Full deadlifts create big gains all over
Ron HarrisDead-On Results
For several years now Iíve been an advocate of half, or rack, deadlifts. I first learned of that variation from Mike Francois, one of the best pros of the mid í90s, who was known for having a back that rivaled Dorian Yatesí in width and thickness.
Done either in a power rack or on a deadlift platform, they were nothing more than deadlifts in which you lowered only to the knees rather than all the way to the floor. Theoretically, doing them that way took the legs and lower back mostly out of the exercise and turned it into a power movement for the lats and traps. A major attraction for those of us with fragile egos was the fact that you could also handle a lot more weight. I donít think I ever pulled more than 405 off the floor for a few reps, but there was a time when I could do a good set of five or six reps with 675 in the rack deadlift.
I convinced myself that it was a better exercise and did them for years. Then a series of events led me to begin questioning the wisdom of doing just half the range of motion. First was seeing the Ronnie Coleman training video ďThe Unbelievable.Ē Ronnie, who has the best back in bodybuilding right now and possibly of all time, does several sets of heavy deadlifts from the floor, culminating in more than 800 pounds on the bar for two full reps to lockout. Then I began talking with a few of the newer pro bodybuilders like Victor Martinez and Johnnie Jackson, who make deadlifts a staple in their back training. They both have outstanding back developmentóespecially 220-pound Johnnie, who pulled an official 814 pounds in powerlifting competition. Neither would ever consider doing just half a deadlift.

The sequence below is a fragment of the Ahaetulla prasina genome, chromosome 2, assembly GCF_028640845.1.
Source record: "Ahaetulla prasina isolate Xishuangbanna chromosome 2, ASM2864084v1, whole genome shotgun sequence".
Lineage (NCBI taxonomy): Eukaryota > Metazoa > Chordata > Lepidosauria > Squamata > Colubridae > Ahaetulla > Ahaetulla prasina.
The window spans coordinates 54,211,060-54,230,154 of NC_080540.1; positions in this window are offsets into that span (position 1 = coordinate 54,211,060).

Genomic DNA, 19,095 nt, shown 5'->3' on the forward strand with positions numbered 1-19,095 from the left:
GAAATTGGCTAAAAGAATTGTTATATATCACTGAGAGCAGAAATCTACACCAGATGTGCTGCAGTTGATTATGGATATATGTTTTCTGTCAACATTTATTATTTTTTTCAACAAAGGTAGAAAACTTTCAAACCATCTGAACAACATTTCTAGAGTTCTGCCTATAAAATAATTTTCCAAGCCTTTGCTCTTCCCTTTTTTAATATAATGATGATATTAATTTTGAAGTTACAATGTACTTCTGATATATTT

After all that, I realized my poor technique on full deadlifts had caused me to mistakenly assume they werenít working my back as well as the half deads. I used to simply squat down with a fully upright torso, in effect doing a squat movement but holding on to the bar rather than having it on my back. Iíd switch to pulling with my back only after the bar passed my knees. Johnnie explained to me that the correct way to start the lift is with your torso bent over so that you pull with both your lower and upper body simultaneously.
Lo and behold, I gave it a try, and it finally felt right. To my surprise, I actually found myself looking forward to back day just to do them. My ego has taken a huge hit because the weight Iím using is nothing compared to what I was doing before, but I donít worry because now I know Iím doing the exercise right and reaping its full rewards.
I would never have done half bench presses or half squats, but for some reason I let myself think that half deadlifts were fine. Now I know better, and I hope you learn from my experience too. I have a feeling we have some serious back thickness waiting to sprout.